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 Post subject: Sc. Gaelic
PostPosted: Fri 01 Dec 2023 9:29 pm 

Joined: Wed 20 Sep 2023 9:13 pm
Posts: 172
Are there any resources for traditional Scottish Gaelic? Any recordings or anything that anyone knows of. Thanks.

 Post subject: Re: Sc. Gaelic
PostPosted: Fri 01 Dec 2023 10:58 pm 
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Joined: Sun 04 Sep 2011 11:02 pm
Posts: 1578
There is a Gaelic forum with lots of resources, and some of the participants are native speakers or more or less fluent:

I have heard some beginning learners say they do not always feel welcome there, but I'm (way) far from fluent and have usually found the participants to be friendly and helpful.

The Gaellc college on the Isle of Skye. Sabhal Mòr Ostaig, has in-person classes and courses and links to online resources and distance learning resources:

Within their site is a page with links to lots of online info:

There is also an American Gaelic society, An Comunn Gàidhealach Ameireaganach, which has info re courses and resources in the US:

There are also several online sites for learning Gaelic, such as this one, Learn Gaelic:

That should get you started for now. I'm a moderator here, so I'm also going to copy this thread to the Gaelic part of this forum, which you may not have noticed. There are a number of threads there which might be of interest to you.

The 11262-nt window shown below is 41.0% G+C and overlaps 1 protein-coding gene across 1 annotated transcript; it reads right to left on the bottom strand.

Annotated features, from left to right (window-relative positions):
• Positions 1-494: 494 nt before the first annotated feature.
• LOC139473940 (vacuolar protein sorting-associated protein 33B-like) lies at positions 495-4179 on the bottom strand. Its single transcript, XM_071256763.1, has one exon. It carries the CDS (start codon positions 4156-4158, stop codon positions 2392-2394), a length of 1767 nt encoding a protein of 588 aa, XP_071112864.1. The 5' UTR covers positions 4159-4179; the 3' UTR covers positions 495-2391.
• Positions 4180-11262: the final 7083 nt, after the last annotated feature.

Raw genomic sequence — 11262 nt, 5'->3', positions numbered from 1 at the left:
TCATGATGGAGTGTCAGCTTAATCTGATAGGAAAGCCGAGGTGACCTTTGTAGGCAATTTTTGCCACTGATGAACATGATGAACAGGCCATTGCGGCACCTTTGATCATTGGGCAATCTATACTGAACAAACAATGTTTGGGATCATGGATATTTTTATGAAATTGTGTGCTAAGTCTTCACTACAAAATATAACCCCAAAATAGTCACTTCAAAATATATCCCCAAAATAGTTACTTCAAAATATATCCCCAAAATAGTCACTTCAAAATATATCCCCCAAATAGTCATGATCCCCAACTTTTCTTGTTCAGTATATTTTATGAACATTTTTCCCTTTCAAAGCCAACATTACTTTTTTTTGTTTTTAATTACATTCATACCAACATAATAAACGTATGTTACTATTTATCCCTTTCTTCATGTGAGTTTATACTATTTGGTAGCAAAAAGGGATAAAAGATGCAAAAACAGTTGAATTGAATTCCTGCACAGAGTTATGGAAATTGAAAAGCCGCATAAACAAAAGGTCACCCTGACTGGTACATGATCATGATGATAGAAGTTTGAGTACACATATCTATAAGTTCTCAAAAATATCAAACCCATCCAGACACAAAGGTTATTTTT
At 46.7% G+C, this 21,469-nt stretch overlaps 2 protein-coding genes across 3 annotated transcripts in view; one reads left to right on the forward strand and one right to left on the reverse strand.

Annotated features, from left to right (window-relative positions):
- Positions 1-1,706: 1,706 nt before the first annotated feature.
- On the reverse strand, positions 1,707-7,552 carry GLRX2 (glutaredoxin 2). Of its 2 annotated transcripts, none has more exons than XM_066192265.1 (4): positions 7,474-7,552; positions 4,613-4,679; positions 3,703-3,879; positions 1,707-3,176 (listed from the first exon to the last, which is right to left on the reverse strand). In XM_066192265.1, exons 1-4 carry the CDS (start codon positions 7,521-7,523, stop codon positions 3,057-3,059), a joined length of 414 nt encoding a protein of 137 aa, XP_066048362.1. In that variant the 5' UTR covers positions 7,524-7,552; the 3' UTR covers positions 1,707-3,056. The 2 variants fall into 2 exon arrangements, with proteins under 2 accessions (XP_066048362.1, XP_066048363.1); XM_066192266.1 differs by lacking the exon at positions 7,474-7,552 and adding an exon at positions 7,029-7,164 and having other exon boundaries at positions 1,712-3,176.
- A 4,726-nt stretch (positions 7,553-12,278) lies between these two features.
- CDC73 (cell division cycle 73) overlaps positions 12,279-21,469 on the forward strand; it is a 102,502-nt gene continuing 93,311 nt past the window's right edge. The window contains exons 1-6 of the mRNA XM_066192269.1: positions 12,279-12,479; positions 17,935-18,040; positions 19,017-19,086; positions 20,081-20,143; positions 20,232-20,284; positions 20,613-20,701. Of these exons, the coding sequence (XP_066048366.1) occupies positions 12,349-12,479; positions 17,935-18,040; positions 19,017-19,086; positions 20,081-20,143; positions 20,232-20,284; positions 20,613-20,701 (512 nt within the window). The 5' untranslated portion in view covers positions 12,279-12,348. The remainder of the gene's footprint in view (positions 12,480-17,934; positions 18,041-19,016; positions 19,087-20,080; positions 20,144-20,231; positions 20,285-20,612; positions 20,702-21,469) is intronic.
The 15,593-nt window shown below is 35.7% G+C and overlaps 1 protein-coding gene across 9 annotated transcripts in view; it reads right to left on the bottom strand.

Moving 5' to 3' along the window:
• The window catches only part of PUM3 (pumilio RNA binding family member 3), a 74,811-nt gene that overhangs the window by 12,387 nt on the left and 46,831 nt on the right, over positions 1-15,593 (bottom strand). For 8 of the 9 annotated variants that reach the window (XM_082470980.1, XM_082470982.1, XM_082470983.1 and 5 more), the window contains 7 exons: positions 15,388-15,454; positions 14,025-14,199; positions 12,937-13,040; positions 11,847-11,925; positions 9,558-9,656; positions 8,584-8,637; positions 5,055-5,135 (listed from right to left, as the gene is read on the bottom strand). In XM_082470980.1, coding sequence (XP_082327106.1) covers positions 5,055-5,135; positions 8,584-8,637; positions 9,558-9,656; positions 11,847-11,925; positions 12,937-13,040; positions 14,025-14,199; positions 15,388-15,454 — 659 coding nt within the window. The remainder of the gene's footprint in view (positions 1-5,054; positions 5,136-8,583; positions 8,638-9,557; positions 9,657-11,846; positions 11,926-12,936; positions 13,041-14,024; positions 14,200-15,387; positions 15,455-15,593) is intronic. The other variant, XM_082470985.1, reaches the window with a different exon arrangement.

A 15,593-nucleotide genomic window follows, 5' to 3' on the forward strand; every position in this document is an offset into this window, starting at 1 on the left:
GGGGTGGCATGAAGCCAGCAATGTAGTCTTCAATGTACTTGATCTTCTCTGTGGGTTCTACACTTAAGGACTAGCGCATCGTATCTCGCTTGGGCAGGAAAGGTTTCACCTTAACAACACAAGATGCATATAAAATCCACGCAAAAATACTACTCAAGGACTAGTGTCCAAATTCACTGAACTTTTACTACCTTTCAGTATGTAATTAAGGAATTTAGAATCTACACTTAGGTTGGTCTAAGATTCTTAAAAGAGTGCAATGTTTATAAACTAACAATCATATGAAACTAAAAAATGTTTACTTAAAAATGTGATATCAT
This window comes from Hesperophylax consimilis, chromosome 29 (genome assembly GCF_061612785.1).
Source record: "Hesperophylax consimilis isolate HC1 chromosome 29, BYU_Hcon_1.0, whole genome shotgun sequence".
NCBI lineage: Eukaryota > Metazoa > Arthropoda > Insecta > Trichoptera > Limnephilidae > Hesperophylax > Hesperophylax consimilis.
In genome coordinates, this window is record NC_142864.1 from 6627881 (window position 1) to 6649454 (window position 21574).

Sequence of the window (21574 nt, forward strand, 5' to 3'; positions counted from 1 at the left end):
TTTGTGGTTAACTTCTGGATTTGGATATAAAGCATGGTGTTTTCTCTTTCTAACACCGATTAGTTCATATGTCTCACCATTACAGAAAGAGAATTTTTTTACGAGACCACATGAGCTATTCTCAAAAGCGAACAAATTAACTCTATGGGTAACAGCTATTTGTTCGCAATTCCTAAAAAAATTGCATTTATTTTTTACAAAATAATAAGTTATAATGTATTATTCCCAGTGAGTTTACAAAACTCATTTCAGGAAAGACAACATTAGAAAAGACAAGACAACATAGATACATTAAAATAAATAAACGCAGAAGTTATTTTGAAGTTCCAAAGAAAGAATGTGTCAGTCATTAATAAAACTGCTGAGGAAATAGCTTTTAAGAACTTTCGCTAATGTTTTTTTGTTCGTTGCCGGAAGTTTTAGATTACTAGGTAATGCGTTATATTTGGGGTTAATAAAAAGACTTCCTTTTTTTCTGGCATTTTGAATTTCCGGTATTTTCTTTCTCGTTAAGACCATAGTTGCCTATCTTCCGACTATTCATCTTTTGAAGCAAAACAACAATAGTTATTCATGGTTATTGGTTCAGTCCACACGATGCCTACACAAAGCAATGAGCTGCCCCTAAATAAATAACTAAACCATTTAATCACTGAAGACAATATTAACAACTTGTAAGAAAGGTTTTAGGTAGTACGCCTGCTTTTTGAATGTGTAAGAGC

I'm not a native (or entirely fluent) speaker, so be sure to wait for confirmations/corrections, especially for tattoos.

 Post subject: Re: Sc. Gaelic
PostPosted: Sat 02 Dec 2023 7:50 pm 

Joined: Fri 08 Jan 2016 11:37 pm
Posts: 258
As I replied in the other thread:

myself wrote:
You could read an old Scottish Gaelic book, like eg. Dùn-àluinn by Iain MacCormaic, it’s apparently written in fairly authentic dialectal Mull Gaelic (the author was a native speaker). Or you could read through Popular Tales of the West Highlands – collection of folk tales collected from numerous 19th century speakers (there are 4 volumes of this, and you’ll find both English and Gaelic in the books, you can find the other volumes on

There are also recordings on Tobar an Dualchais.

BTW, in Sc. Gaelic you say is urrain dhomh (…) a tuigsinn with the possessive (‘her understanding’ = ‘to understand her’), the i a thuigsinn form AFAIK is not used (you’ll find this kind of structure with the meaning ‘(eg. I want) her to understand…’ though).

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